27.. Of what material is the lantern made
32.. How is the lantern ventilated?
35.. Is the dome of the lantern painted white inside?

In the January 1869 to July 1869 issue of The Galaxy, an illustrated magazine of entertaining reading on page 247, Edward Abbot describes a tour of the Minot’s Ledge light with the station keepers, and reported the following:
Stepping out, for a moment, upon the second balcony, which opens from the floor of the lantern, we descend to the watch room, where we are able to gather a few further facts by conversation with the keepers.

I the 1880 annual report of the Light-House Board, page 55, in a report on the Mission Point Light on Lake Michigan:
The dwelling, tower, and lantern were painted inside and outside, a cellar was dug under the dwelling, and the station left in good repair.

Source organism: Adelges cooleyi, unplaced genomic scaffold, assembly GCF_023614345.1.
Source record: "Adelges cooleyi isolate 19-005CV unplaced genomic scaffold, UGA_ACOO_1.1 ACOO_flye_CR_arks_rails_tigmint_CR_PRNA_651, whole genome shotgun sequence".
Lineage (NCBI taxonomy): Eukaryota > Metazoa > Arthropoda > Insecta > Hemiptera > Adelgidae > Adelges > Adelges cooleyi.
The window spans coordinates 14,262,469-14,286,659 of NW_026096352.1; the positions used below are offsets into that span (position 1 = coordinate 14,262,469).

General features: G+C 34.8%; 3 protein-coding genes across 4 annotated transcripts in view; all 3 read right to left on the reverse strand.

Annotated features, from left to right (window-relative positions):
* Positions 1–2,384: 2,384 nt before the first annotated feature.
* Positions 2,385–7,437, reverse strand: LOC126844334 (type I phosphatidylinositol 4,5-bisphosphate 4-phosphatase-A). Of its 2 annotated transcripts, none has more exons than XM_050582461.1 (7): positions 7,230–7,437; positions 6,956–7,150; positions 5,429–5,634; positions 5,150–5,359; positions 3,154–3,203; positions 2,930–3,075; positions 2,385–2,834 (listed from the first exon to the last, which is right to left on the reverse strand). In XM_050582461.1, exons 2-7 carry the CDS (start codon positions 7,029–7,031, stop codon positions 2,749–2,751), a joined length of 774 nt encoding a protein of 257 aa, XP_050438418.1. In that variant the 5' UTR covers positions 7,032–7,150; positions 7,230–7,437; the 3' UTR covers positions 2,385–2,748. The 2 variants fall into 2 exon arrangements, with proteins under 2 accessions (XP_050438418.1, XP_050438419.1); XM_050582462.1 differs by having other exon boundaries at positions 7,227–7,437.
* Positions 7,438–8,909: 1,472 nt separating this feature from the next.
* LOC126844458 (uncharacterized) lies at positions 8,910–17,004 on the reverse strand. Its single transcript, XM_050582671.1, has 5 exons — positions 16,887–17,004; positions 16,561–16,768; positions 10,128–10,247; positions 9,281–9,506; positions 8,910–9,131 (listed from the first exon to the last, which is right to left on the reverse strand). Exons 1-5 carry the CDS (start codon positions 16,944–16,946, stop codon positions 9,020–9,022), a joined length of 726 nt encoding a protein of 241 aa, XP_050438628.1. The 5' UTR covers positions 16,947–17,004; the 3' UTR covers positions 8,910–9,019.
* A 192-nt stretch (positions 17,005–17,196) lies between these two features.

FROM THE LIGHTHOUSE SERVICE ERA
In the 1910 book “A Few Notes on Modern Lighthouse Practice” by Chance Brothers and Co., Limited, the book opens with a glossary of lighthouse terms. The following definition appears on page 13 of this volume:
The “Lantern” consists of the ventilating pedestal, plates, glazing, roof and ventilator, and forms a chamber for protecting the Optical Apparatus.”

In the 1912 Report of the Commissioner of Lighthouses, page 633 in a report on the Rock of Ages light station:
The lighthouse supports a cast-iron gallery, watch room, and first-order straight bar lantern, whose focal plane is 87 feet above the deck of the pier.

In the 1919 Annual Report of the Lake Carriers Association, pages 105 and 106, on a report on the Sand Hills light station:
Illuminating apparatus consists of a 35 mm oil vapor lamp burned in a revolving 4th order flashing lens, located in a 4th order helical bar lantern on top of the main tower.

From the 1937 “Light List Great Lakes – United States and Canada”, pages 198 & 1999, in the entry for the Milwaukee Breakwater Light:
Top of lantern above ground: 53
Structure, vessel or buoy: Black lantern on red square structure.